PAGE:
The offense that atheists take at the sight of religious symbols indicates a need on their part for counseling and psychiatric therapy. Placement of religious symbols on public property is a reflection of the people of the area, not an encouragement to join up. I would, however, encourage atheists to join up. They really need it.

  21. Yes. A cross is intended to compell you to be Christian.

    By that same logic, the Donkey symbol is intended to make one a Democrat and the Elephant is intended to make one a Republican. Nice.

    And since you’re so concerned about symbolism, you should lobby the government to have swastikas removed from all the history books – since their only purpose is to compel one to become a Nazi.

    You arguments are ridiculous, pathetic, and the product of a clearly drug-addled mind.

  22. @Terrance,

    You do know the topic of discussion is whether or not PUBLIC SCHOOLS should be LEGALLY ALLOWED to schedule an event at a church, mosque, synagogue, etc. and whether it is LEGALLY PERMISSIBLE to feature a movie which contains an explicit message in support of their religious beliefs.

    I am not arguing (in fact I haven’t seen anyone argue) that you should not be allowed to take your child out of school, in other words that they be forced to attend.

    Just wanted to make sure as much of your response seems unrelated to this topic.

  23. @ Terrance,

    “I won’t allow my kids to watch certain films due to violent or sexual content. Why should a book be any different, if it contains some of the same material?”

    What book are you referring to and what does it have to do with this discussion?

    “Second, take your logical fallacies elsewhere. They don’t confuse, woo, or fluster me. I never claimed I can decide which religions are okay for the masses.”

    I assume you are accusing me of the straw-man fallacy by asking “Why do you get to decide which religions are okay and which aren’t?”

    Fair enough. I was mostly asking questions to try and establish what legal justification and criteria you propose should be used. If you have any other examples of logical fallacies in my arguments, feel free to let me know. I am sure this is not true of you, but I have noticed some people use logical fallacy to mean “I don’t like your argument,” this is obviously not its meaning. It would improve the conversation to call out fallacies when you encounter them though.

    “But as a parent, it’s not only my right but my responsibility to safeguard the minds of my children from deleterious influences. I don’t want my kids exposed to violent teachings.”

    Completely agree.

    “The historicity is beside the point since no violence is being taught, only told as part of a larger point.
    Second, why are you bringing this up?”

    You appeared to be bringing up the issue of violence in the Qu’ran disqualifying that religion from being able to host such public school activities.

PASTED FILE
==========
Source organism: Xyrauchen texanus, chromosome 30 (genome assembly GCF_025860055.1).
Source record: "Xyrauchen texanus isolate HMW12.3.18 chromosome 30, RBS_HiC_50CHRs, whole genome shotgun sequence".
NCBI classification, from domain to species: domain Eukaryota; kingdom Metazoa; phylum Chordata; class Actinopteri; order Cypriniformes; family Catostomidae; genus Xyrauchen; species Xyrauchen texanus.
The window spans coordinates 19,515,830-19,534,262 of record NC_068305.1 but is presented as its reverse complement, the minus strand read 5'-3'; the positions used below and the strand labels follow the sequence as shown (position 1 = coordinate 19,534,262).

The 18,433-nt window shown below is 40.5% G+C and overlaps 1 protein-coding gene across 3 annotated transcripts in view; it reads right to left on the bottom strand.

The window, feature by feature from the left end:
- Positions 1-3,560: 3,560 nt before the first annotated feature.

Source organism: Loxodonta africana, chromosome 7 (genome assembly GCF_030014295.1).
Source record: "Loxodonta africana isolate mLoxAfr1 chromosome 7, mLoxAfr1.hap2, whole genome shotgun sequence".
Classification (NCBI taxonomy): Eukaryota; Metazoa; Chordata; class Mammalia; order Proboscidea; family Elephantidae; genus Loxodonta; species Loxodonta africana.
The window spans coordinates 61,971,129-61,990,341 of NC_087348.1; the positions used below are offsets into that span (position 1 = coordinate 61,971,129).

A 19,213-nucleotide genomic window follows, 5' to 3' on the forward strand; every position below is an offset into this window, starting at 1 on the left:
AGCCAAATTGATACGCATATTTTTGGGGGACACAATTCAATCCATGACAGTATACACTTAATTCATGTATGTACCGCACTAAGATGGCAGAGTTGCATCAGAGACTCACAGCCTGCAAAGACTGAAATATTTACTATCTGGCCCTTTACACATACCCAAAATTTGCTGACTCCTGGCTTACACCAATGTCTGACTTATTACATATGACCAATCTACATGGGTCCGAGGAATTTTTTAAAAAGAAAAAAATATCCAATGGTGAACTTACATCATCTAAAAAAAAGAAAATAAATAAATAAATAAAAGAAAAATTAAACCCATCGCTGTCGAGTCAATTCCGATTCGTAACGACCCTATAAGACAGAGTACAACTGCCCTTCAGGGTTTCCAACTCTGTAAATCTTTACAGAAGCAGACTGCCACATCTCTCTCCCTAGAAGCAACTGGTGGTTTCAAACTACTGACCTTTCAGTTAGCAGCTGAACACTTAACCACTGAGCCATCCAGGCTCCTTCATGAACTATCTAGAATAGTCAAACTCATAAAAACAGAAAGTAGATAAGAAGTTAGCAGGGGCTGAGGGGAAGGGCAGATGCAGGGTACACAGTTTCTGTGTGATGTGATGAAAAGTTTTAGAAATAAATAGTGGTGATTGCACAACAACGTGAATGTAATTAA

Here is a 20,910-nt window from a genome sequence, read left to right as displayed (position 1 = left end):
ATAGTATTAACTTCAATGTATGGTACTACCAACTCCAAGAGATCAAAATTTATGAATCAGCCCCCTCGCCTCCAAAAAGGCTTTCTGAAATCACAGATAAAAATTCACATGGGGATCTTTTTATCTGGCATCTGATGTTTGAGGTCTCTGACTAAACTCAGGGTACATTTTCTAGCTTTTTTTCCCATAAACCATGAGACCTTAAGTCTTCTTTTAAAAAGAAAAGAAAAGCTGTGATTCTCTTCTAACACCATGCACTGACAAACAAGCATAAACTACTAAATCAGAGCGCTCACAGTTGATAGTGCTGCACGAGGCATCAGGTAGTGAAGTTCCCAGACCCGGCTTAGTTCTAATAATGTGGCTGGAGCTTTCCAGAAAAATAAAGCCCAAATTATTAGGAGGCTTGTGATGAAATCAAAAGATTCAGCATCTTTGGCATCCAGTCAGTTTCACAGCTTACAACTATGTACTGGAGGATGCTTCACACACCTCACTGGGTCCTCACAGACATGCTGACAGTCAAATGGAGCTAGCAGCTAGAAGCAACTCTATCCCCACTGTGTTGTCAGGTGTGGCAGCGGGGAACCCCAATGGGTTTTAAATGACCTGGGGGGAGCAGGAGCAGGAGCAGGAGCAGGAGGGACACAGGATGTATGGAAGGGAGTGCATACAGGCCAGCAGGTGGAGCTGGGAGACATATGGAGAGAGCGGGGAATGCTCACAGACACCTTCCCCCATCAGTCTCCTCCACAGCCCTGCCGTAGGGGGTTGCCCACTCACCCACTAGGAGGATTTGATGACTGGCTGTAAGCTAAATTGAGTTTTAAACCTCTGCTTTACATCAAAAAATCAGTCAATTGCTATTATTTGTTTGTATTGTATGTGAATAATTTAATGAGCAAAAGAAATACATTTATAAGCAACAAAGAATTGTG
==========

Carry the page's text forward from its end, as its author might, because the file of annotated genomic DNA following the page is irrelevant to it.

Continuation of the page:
I said that should be largely irrelevant in relation to a religions legal status. As an aside I said that I found the Qu’ran passages you linked to as not being terribly different than some Old Testament passages… I will point out that it is you who first brought up the comparison, not me.

    “Is it the default argument atheists make when they run out of logic – or what?”

    Again, you are the one who brought the topic up.

    “In order to pursue this digression, I first need to know on what basis you believe God’s actions were immoral (and clearly you do). I ask this because it seems ironic that a self-styled atheist would pass judgement on the morality of God when, in point of fact, you don’t believe in anything upon which to draw a sense of right and wrong; it’s all subjective and relative, according to the atheist point of view. (We’re speaking philosophically, by the way.)”

    I am perfectly willing to defend my ethical framework. I would be willing to do it here but this is John Barron’s page and I do not wish to overstep my bounds or otherwise distract from its intent is John would prefer otherwise.

    I can briefly state my current belief is that a form of moral realism called “Desirism” best describes what we mean and do when we use moral language. I actually am of the view that it is much harder to establish a robust and meaningful moral framework if THEISM is true, as compared to atheism.

    “In any event, I need not bother myself too much with your contradictions. According to the Bible, the moral depravity of the Canaanites was complete, total, and full. The best thing God could have done for the Canaanite children, as well as the surrounding tribes, was to end the Canaanite culture of immorality.”

    Again, this is a side topic, but I am curious you really think that killing the children was the most preferable and ethical option? If so, would you be fine advocating that against a modern day state you found to be totally depraved? Also are children’s choice entirely determined by there society? Do you really think a society can exist or has existed without a single virtuous person?

    Again, I apologize John if you feel this is overstepping my bounds.